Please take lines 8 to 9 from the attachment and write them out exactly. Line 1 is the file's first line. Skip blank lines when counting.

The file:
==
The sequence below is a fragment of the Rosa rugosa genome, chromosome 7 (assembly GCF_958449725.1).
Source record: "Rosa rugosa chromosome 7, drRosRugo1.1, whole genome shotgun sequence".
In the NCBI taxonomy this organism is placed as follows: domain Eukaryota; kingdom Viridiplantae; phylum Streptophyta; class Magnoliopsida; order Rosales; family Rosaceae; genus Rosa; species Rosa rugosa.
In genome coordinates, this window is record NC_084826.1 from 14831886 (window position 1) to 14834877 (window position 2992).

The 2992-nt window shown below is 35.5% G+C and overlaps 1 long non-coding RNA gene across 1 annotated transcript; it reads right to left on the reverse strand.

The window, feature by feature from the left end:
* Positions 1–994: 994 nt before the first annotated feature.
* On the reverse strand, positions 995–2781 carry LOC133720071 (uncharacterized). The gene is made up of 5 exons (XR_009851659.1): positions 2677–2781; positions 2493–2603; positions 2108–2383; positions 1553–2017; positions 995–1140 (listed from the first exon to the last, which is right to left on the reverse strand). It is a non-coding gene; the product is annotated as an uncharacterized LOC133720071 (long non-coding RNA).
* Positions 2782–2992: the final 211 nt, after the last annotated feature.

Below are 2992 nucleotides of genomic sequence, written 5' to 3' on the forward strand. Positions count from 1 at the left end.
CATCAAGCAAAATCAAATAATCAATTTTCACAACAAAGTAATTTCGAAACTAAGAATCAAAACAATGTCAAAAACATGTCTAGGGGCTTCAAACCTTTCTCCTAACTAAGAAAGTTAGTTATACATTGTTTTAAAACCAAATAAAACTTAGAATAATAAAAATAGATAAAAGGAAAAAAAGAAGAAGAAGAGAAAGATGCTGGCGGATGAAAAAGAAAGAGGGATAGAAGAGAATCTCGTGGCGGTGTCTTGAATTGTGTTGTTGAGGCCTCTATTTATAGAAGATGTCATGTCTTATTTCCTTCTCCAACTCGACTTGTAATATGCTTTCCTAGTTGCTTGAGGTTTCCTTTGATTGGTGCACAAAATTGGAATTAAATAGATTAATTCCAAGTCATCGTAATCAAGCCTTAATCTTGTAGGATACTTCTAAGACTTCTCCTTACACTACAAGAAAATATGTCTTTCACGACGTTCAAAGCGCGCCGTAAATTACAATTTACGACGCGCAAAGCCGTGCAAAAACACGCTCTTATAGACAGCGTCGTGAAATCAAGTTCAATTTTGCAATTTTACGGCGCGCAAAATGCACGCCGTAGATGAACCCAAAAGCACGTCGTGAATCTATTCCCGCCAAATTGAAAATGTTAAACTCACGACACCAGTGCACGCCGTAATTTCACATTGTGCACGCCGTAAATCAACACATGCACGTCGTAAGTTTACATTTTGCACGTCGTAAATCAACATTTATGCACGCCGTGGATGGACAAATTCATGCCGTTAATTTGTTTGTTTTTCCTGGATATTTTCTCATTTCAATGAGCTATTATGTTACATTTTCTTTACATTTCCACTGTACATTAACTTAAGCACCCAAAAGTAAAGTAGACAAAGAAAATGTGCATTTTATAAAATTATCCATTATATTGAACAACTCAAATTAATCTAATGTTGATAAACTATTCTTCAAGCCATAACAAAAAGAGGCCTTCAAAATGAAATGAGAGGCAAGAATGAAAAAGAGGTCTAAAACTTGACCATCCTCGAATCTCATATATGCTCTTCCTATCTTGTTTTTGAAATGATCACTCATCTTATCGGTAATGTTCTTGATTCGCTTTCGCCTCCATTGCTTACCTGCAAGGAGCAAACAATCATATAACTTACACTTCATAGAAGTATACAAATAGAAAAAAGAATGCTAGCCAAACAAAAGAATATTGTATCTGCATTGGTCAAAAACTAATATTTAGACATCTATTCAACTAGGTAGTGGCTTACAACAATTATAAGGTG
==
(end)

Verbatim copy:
* On the reverse strand, positions 995–2781 carry LOC133720071 (uncharacterized). The gene is made up of 5 exons (XR_009851659.1): positions 2677–2781; positions 2493–2603; positions 2108–2383; positions 1553–2017; positions 995–1140 (listed from the first exon to the last, which is right to left on the reverse strand). It is a non-coding gene; the product is annotated as an uncharacterized LOC133720071 (long non-coding RNA).
* Positions 2782–2992: the final 211 nt, after the last annotated feature.